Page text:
I was about 10-12 years old and it was winter in northern Colorado. My friends and I were building snow forts and making snowballs for a big snowball fight. My dad came out and knocked down the fort I was working on. I jumped up and chased him with a snowball. He ran back in the house and locked the door. Then he stood on the inside of the door and mocked me and made faces at me. I was angry. Very angry. I did the obvious thing, I threw my snowball as hard as I could right at his face. To my surprise and his too, the snowball (which was probably more of an ice ball) went straight through the screen door and broke the window right in his face. To say the least I was terrified. I don’t remember whether I was more afraid that he was hurt or that I was about to be, but I do know that my anger disappeared completely and immediately. I was sure that I was in sooooooooo much trouble. The shock came when after my dad, who turned out to not be badly hurt (just a few nicks around his face), apologized to me. He admitted to me that he had provoked me and he took the responsibility for the entire incident. I was stunned and still am when I remember it.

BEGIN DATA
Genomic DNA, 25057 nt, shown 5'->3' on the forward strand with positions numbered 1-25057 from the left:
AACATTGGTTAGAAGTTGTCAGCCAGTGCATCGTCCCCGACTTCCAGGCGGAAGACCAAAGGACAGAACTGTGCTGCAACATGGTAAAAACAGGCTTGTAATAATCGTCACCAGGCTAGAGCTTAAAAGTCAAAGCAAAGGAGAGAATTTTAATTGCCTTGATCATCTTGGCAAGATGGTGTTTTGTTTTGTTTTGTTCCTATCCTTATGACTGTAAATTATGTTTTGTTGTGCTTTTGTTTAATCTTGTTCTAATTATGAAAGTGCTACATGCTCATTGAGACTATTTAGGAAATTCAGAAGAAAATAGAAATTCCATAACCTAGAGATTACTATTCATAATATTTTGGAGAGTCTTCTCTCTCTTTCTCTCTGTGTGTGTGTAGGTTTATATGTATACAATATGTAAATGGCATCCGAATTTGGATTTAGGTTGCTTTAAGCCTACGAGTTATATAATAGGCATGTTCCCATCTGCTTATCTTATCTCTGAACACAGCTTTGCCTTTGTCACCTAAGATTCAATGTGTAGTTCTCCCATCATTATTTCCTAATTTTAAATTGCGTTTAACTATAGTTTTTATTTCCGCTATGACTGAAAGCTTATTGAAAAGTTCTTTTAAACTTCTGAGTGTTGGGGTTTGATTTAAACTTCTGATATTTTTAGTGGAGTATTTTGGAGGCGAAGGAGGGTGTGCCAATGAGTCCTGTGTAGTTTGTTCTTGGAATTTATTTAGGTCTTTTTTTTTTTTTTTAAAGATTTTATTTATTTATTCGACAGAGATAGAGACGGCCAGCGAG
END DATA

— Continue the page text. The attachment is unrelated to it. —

I have heard people say that you should never show weakness to your children, never apologize, put on a good front for the kids, etc. The fact of the matter is real people, kids included know that we are not perfect and pretending otherwise is hypocrisy of the worst kind. One of the most important things that we can teach our children is how to deal with the human condition of sin. They will not understand how or will not be willing to confess their sins, repent of their sins, and ask for forgiveness when they wrong others or God if we don’t teach them and show them how to do it. They will have to figure it out on their own later in life.